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Physical Education and Physical Activity in Schools

PRIORITY POLICY

Physical Education and Physical Activity in Schools

Helping all children get 60 minutes of physical activity every day

Experts recommend at least 60 minutes of daily physical activity for children. Physical activity provides important benefits for children, such as reducing the risk of obesity, building strong bones and muscles, and improving academic performance. Research has found a benefit of more than $32 for every $1 invested in school-based physical activity and physical education (PE) programs, such as reduced healthcare costs and increased labor participation.

Despite these findings, there are no federal requirements for school-based PE or physical activity and few states require a minimum weekly amount of time spent in PE or physical activity. The most recent federal survey found that only about 24 percent of youth ages 6 to 17 meet the guideline recommended by experts for 60 minutes of physical activity every day.

COVID-19 Context

Months of school closures have prevented many students from engaging in the regular activity they would get during recess and physical education class. Many communities also closed public parks or limited facility use in an effort to prevent the spread of COVID-19. But being active may help reduce one’s risk for COVID-19 or reduce the strength of symptoms if one does become sick.

With schools in many states at least beginning the 2020-21 school year in remote learning, school-based opportunities for physical activity will be limited in the near term. However, schools will likely try to include movement breaks during any virtual lessons, and even short physical activity breaks can have benefits.

Young children do yoga in PE class

Recommendations

The federal government should provide guidance and funding to ensure that schools can continue to help students be active, even while learning remotely.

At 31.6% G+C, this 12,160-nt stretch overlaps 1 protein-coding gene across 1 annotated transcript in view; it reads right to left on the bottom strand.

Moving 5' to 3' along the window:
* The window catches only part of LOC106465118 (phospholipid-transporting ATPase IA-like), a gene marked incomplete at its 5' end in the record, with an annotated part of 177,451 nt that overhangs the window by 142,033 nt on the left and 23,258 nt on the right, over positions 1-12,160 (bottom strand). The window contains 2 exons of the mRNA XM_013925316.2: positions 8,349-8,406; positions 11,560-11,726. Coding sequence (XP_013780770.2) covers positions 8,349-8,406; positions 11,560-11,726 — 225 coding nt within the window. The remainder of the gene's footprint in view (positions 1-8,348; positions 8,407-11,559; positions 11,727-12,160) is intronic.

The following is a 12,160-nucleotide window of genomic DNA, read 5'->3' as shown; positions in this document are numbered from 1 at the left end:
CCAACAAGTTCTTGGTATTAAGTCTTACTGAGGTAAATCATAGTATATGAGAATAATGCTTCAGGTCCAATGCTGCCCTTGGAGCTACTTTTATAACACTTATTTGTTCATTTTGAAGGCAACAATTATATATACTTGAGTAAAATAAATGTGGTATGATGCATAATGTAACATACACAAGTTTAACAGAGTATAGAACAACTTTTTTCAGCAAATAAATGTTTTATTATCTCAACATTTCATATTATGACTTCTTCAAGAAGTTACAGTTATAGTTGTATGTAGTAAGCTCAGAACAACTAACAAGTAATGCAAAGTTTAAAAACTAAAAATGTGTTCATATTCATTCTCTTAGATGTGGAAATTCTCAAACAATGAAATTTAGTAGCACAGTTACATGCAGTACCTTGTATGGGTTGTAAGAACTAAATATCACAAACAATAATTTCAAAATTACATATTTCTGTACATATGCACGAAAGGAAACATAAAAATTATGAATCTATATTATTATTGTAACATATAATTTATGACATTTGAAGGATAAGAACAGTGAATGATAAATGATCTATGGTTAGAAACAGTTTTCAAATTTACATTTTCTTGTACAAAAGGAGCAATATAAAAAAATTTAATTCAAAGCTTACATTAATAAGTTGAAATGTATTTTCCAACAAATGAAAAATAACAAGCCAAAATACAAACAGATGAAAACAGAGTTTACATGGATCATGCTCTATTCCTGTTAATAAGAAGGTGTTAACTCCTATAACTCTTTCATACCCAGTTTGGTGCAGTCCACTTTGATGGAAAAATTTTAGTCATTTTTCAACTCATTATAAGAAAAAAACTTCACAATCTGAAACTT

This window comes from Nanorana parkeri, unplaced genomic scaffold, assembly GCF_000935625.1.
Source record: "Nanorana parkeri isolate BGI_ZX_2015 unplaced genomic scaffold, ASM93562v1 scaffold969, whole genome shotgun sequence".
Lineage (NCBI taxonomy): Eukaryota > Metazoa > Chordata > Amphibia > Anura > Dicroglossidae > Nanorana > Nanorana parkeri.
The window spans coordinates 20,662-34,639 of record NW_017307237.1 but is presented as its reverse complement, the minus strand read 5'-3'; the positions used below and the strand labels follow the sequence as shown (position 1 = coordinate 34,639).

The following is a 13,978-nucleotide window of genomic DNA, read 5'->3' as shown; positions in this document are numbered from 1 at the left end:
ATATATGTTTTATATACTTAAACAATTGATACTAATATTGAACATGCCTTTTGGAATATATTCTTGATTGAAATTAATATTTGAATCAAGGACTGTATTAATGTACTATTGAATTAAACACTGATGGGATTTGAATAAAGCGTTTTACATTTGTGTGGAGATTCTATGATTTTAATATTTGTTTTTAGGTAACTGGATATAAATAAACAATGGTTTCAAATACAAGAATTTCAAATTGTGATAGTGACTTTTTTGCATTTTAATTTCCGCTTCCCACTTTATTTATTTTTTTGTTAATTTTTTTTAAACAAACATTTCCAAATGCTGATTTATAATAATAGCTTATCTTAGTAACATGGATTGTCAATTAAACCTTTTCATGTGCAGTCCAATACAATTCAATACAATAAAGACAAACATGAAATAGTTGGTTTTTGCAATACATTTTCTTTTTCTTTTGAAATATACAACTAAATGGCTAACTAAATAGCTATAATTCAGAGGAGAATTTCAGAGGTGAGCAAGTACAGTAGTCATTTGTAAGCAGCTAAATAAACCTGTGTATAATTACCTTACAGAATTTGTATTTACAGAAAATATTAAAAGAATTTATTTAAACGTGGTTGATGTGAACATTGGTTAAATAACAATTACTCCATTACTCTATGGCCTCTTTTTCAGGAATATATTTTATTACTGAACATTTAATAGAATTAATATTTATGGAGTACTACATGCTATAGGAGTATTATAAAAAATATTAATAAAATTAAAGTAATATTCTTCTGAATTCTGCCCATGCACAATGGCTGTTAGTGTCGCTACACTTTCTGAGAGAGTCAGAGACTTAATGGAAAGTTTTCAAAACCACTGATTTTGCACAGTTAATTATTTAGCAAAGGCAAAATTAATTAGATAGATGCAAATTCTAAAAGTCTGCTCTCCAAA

As states and school districts consider their school reopening plans, they should try to incorporate opportunities for physical activity for students in ways that are safe and healthy given local conditions.

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Featured Studies and Resources

Research

School Closures May Increase Childhood Obesity

A July 2020 study predicts 1.2 million new cases of childhood obesity nationwide if schools remain closed through 2020 due to the COVID-19 pandemic. The author predict predicts larger increases among Black and Hispanic children, who already have disproportionately high rates of obesity.

Read the Study
Statement

Strategies for Recess in Schools

In 2017, the CDC and SHAPE America recommended at least 20 minutes of recess daily for elementary students, and a period of daily physical activity for middle and high school students in addition to PE and in-class physical activity.

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Spotlight

Carol M. White Physical Education Program

From 2001 to 2015, the Carol M. White Physical Education Program provided approximately $989 million in grants to local school districts and community-based organizations to start, expand, or enhance PE programs for K-12 students. In its final year, $47 million in grants helped over 197,000 students across the country exercise more.

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Fast Facts

29.9%

Only 29.9% of high school students attend physical education classes on all five days of the school week.

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$764

The median PE budget is $764 per school, per school year.

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4.8%

An extra 60 minutes per week in gym class reduced fifth-graders’ likelihood of obesity by 4.8%.

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Data to Share

Increasing the amount of time in PE up to the recommended amount of 150 minutes per week would lower BMI z-scores by 12% on average, and would reduce the probability of obesity by four percentage points.
In states with strong PE laws, 74% of girls reported regular PE attendance at least 3 days per week, compared with 52% of girls in states with no such laws.